It's our money government spendsPresident Clinton has told...


September 14, 1996

It's our money government spends

President Clinton has told the American people that we cannot afford a 15 percent tax cut. Instead, he proposes an insignificant tax reduction and a plethora of new and costly initiatives.

He erroneously concludes that we can solve the nation's problems simply by throwing money at them -- without raising taxes.

He may not increase our income taxes, but the American public is smart enough to realize that his proposals for additional regulations on business and taxes on foreign trade add up to higher consumer prices, fewer choices and bigger government. He may not get the money directly, but we will certainly be the ones paying the bill.

What we really cannot afford is to assume that after 50 years of futility, the welfare state will finally work.

Instead of spending more and always getting less, let's elect those politicians willing to reform and restructure the existing entitlement programs that threaten to cripple the American taxpayer. After all, it is our money.

John Donahue


Sometimes you have to assassinate

That our government should be actively engaged in an attempt to assassinate Saddam Hussein is perhaps debatable on both political and moral grounds, although, admittedly, I am inclined to favor such a course of action.

But to state, as does Carl Rowan (Sept. 9, "Well, why don't we just assassinate Saddam?") that ''this country must never engage in the murders of foreign leaders, however repulsive the world may deem them to be", is an example of the kind of simple-minded thinking that this reader, at least, has come to expect of Mr. Rowan.

There are times, it seems to me, when assassination could be justified politically as well as morally. For example, would Carl Rowan have also been opposed to an attempt to kill Adolph Hitler, even by the U.S. government, in let us say 1941?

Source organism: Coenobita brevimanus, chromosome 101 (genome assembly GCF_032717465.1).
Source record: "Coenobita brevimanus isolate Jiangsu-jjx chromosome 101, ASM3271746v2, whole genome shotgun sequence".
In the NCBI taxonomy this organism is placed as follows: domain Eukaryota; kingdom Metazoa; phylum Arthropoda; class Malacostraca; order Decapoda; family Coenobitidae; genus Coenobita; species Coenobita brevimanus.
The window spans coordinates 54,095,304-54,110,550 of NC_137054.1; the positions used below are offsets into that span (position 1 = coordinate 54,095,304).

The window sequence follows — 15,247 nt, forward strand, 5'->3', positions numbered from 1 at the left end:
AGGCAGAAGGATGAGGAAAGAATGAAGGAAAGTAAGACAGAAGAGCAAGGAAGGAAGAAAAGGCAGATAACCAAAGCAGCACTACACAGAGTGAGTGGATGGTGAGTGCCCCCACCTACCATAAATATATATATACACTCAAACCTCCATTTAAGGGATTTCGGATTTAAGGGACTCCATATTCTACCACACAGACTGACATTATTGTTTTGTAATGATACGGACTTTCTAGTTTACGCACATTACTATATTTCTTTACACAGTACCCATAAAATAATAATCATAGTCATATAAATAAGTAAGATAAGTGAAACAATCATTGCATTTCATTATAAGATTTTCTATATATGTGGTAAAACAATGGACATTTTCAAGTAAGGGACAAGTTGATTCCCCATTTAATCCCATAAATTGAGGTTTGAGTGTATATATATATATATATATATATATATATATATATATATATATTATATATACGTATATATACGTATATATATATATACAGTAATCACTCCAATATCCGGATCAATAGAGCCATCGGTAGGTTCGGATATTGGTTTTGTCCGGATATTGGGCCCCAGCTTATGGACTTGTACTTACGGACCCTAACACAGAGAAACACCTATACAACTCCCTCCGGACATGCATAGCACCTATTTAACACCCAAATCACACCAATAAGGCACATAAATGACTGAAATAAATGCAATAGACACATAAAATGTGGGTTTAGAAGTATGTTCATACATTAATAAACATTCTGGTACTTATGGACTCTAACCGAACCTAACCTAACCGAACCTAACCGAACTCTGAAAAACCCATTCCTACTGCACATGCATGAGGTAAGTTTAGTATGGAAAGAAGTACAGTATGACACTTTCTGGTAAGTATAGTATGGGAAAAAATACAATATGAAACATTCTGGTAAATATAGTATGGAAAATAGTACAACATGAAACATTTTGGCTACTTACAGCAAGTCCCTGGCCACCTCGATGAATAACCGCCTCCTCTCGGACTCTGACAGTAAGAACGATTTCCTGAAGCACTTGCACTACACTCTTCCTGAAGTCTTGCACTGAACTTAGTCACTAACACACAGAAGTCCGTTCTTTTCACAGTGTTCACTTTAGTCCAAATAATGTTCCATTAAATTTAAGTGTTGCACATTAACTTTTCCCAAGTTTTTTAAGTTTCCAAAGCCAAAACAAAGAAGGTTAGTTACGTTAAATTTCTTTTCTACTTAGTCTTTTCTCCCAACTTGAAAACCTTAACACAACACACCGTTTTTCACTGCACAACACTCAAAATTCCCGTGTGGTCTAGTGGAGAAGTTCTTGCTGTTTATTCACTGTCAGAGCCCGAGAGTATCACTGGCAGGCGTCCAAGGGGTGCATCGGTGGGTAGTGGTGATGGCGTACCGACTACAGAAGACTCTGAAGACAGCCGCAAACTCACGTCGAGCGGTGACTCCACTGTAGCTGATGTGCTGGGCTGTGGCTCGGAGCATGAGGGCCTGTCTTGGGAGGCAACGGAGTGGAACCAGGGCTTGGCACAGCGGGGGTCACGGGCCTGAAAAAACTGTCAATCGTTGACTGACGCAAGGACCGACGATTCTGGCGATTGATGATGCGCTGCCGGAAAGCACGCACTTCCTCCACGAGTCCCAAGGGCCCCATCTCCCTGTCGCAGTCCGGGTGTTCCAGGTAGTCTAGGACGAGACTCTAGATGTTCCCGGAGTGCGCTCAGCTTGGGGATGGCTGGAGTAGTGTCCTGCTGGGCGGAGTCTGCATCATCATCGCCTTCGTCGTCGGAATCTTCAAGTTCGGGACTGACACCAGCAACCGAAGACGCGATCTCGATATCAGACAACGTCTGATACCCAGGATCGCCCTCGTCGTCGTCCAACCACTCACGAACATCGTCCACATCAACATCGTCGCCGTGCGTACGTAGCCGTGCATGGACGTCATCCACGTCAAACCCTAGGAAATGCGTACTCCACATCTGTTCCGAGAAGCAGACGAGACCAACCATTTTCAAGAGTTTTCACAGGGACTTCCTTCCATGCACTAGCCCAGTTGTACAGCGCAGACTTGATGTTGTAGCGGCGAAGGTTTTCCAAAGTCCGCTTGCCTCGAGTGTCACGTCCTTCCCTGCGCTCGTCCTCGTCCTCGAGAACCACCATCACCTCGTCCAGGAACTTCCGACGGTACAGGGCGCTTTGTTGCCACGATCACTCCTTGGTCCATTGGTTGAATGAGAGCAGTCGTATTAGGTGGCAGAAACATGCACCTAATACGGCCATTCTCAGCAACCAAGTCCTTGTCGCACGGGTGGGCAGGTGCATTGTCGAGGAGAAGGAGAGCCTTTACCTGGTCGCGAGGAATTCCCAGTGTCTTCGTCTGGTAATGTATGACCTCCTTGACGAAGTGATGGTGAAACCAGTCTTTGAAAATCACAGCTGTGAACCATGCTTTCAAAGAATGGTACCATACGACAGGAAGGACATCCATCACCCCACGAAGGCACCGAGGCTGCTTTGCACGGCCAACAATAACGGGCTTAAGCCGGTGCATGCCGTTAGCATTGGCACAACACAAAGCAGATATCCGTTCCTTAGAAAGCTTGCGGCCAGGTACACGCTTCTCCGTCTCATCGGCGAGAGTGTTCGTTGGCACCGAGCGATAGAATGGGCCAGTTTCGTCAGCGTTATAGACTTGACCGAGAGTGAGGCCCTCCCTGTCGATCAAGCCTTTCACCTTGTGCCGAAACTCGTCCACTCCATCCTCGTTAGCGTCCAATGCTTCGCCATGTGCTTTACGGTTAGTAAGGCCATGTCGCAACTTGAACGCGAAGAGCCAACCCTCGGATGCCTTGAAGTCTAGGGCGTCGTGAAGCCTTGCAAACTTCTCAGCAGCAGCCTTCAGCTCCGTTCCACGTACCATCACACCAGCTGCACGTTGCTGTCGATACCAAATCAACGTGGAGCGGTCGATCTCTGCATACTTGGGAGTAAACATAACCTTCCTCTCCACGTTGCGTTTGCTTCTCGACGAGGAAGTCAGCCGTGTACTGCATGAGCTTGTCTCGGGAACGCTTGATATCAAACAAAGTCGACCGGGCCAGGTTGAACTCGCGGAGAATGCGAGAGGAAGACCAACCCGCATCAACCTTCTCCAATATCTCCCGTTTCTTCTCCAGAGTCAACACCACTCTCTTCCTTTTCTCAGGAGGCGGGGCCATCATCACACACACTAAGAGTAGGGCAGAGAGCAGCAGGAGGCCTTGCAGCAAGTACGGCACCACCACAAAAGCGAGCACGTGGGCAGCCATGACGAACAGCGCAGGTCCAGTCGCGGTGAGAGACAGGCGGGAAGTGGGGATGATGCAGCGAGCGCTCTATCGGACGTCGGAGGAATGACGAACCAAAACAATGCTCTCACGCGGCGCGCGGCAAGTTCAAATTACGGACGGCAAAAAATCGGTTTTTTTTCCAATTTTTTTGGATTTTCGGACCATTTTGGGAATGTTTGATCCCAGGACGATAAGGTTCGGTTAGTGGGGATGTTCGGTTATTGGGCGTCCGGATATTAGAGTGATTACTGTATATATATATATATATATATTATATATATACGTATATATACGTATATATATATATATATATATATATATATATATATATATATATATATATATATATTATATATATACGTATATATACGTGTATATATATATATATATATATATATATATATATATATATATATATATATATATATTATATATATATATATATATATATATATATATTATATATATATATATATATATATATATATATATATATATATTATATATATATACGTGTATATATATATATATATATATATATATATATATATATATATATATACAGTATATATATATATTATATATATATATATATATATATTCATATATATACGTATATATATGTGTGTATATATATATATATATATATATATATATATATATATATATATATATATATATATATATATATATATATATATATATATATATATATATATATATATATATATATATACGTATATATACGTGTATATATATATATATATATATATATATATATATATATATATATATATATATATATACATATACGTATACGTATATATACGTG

Robert Smith


Statism incompatible with freedom, rights

The Sept. 3 editorial -- ''The state mandate that wasn't'' -- is remarkably honest in pointing out that the Maryland State Board of Education ''conceived a state mandate but didn't want it to look like one.''

Of course not. No statist policy ever starts out openly. The question is: Is a mandate which does look like one more preferable?

Statism is based on the premise that the individual belongs to the state. Few Americans would claim to support this idea, but equally few see its pervasiveness in our society. Whenever the government tells people that they must do something, or else ... that is a sure sign of statism. Whenever the government tells people that they must not do something -- with the single exception of the initiation of the use of physical force -- it is the principle that the state can and should control its constituents which is at work.

Once people accept a single application of the statist premise, it is only a matter of time before the more consistent statists (such as the editorial writer) will push for and win further-reaching and more centralized controls.

Is compulsory community service "statist"? Yes. Is compulsory education statist? Yes. An exhaustive list would go on for pages and include many things we have come to take as given.

The root contradiction is that statism is incompatible with freedom and individual rights. We must choose one or the other.

Jeff Lindon


Voter questions Ehrlich's value

In the recent past you have endorsed Robert Ehrlich as the Republican nominee for the Second District congressional seat noting that he has worked hard as the incumbent. I believe this to be true. The only question in my mind is: worked hard at what?

I have been a registered Republican for 43 years. I am of the Senator Charles McC. Mathias stripe and Mr. Ehrlich does not fit in that category at all.

It is true that Mr. Ehrlich believes in saving the Chesapeake Bay, but beyond that he is questionable in regard to environmental issues and regulations. He apparently believes the national forests should be turned over to the states and he has voted with Newt Gingrich's "Contract on America" some 90 percent of the time. That "contract" is certainly unfriendly to the great majority of people.

When are Mr. Ehrlich and his colleagues in the House going to get down to the business of compromise and hard work necessary to resolve the balancing of the budget, downsizing of government, the elimination of gross subsidies for corporations and agribusiness and reducing the defense budget (i.e., $20 billion for B-2 bombers), while seeing to it that the social safety, the regulatory agencies and other annoying -- but necessary -- functions like the Internal Revenue Service are not totally destroyed?

James V. McCoy


Zurawik needs lesson from 'Book of Virtues'

When I read David Zurawik's review of ''Adventures from 'The Book of Virtues'" (Sept. 3), I first thought, ''What a clever parody on politically correct journalism!'' As I read on, however, I failed to find any hint of humor and was led to conclude that he really believes in this stuff.

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